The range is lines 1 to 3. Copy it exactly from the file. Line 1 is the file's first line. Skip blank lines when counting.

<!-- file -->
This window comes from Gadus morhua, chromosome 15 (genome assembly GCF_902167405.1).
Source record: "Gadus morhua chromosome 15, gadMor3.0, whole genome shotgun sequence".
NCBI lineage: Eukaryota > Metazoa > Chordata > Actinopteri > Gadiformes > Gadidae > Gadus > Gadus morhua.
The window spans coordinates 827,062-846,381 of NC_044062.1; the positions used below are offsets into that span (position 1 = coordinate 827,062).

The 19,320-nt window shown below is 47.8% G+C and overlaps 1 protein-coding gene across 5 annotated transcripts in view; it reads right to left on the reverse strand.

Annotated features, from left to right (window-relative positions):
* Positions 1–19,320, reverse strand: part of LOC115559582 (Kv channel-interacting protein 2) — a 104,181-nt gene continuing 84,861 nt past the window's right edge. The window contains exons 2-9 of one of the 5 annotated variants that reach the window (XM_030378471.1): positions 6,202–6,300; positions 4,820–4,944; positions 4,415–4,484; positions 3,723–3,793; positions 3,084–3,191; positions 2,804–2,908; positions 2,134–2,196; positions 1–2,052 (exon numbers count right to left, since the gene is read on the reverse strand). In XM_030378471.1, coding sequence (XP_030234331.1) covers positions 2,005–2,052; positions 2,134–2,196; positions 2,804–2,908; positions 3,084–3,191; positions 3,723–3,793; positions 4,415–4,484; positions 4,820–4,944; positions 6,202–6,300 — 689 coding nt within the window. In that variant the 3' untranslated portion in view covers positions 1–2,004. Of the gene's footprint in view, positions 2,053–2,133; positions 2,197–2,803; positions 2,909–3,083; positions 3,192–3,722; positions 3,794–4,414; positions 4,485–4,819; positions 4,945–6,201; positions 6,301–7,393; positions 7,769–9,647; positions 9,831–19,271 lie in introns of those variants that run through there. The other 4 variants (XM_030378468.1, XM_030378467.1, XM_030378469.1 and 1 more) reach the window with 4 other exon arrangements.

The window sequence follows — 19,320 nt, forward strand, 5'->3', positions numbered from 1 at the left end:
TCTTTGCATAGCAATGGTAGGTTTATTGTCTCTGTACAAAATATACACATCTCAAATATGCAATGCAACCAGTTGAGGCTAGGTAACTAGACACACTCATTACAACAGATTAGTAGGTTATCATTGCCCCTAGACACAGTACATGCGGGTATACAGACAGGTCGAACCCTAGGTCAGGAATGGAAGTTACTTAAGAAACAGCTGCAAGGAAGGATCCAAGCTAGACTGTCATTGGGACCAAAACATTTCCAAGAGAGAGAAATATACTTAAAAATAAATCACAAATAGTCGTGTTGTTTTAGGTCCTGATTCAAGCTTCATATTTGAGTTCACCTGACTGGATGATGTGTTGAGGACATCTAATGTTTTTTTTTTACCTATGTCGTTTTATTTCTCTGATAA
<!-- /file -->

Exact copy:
This window comes from Gadus morhua, chromosome 15 (genome assembly GCF_902167405.1).
Source record: "Gadus morhua chromosome 15, gadMor3.0, whole genome shotgun sequence".
NCBI lineage: Eukaryota > Metazoa > Chordata > Actinopteri > Gadiformes > Gadidae > Gadus > Gadus morhua.